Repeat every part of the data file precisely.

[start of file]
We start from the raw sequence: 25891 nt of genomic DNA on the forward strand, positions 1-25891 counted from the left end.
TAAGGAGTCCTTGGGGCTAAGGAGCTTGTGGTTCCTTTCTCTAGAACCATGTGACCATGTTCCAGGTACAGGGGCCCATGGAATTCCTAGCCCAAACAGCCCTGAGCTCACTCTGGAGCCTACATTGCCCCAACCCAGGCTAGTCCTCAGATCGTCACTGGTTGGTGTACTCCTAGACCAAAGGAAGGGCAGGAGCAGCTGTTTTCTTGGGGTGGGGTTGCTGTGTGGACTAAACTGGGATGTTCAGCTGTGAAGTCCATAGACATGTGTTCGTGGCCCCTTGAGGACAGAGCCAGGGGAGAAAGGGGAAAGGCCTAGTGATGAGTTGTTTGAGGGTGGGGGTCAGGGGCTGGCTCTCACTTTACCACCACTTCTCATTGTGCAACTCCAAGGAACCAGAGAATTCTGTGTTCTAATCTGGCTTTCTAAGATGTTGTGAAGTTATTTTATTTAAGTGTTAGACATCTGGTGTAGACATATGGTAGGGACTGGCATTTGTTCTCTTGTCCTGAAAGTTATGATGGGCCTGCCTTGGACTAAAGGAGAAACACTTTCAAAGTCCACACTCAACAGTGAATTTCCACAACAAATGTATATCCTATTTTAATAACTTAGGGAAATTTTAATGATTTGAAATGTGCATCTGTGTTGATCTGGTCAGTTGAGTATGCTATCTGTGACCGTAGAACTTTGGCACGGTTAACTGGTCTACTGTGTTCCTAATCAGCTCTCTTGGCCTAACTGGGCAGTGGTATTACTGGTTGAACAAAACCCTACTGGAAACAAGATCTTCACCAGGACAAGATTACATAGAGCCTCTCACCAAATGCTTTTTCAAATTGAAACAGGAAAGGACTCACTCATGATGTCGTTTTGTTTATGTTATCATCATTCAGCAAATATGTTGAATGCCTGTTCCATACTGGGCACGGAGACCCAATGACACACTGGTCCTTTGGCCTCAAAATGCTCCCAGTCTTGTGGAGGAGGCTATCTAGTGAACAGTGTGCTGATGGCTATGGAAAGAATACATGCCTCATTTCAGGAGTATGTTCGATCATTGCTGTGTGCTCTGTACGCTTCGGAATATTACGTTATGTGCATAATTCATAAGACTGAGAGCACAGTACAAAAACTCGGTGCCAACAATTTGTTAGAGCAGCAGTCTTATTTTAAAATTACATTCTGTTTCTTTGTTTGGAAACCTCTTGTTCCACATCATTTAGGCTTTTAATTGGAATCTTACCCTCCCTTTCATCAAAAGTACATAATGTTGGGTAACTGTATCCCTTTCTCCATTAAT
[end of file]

We start from the raw sequence: 25891 nt of genomic DNA on the forward strand, positions 1-25891 counted from the left end.
TAAGGAGTCCTTGGGGCTAAGGAGCTTGTGGTTCCTTTCTCTAGAACCATGTGACCATGTTCCAGGTACAGGGGCCCATGGAATTCCTAGCCCAAACAGCCCTGAGCTCACTCTGGAGCCTACATTGCCCCAACCCAGGCTAGTCCTCAGATCGTCACTGGTTGGTGTACTCCTAGACCAAAGGAAGGGCAGGAGCAGCTGTTTTCTTGGGGTGGGGTTGCTGTGTGGACTAAACTGGGATGTTCAGCTGTGAAGTCCATAGACATGTGTTCGTGGCCCCTTGAGGACAGAGCCAGGGGAGAAAGGGGAAAGGCCTAGTGATGAGTTGTTTGAGGGTGGGGGTCAGGGGCTGGCTCTCACTTTACCACCACTTCTCATTGTGCAACTCCAAGGAACCAGAGAATTCTGTGTTCTAATCTGGCTTTCTAAGATGTTGTGAAGTTATTTTATTTAAGTGTTAGACATCTGGTGTAGACATATGGTAGGGACTGGCATTTGTTCTCTTGTCCTGAAAGTTATGATGGGCCTGCCTTGGACTAAAGGAGAAACACTTTCAAAGTCCACACTCAACAGTGAATTTCCACAACAAATGTATATCCTATTTTAATAACTTAGGGAAATTTTAATGATTTGAAATGTGCATCTGTGTTGATCTGGTCAGTTGAGTATGCTATCTGTGACCGTAGAACTTTGGCACGGTTAACTGGTCTACTGTGTTCCTAATCAGCTCTCTTGGCCTAACTGGGCAGTGGTATTACTGGTTGAACAAAACCCTACTGGAAACAAGATCTTCACCAGGACAAGATTACATAGAGCCTCTCACCAAATGCTTTTTCAAATTGAAACAGGAAAGGACTCACTCATGATGTCGTTTTGTTTATGTTATCATCATTCAGCAAATATGTTGAATGCCTGTTCCATACTGGGCACGGAGACCCAATGACACACTGGTCCTTTGGCCTCAAAATGCTCCCAGTCTTGTGGAGGAGGCTATCTAGTGAACAGTGTGCTGATGGCTATGGAAAGAATACATGCCTCATTTCAGGAGTATGTTCGATCATTGCTGTGTGCTCTGTACGCTTCGGAATATTACGTTATGTGCATAATTCATAAGACTGAGAGCACAGTACAAAAACTCGGTGCCAACAATTTGTTAGAGCAGCAGTCTTATTTTAAAATTACATTCTGTTTCTTTGTTTGGAAACCTCTTGTTCCACATCATTTAGGCTTTTAATTGGAATCTTACCCTCCCTTTCATCAAAAGTACATAATGTTGGGTAACTGTATCCCTTTCTCCATTAAT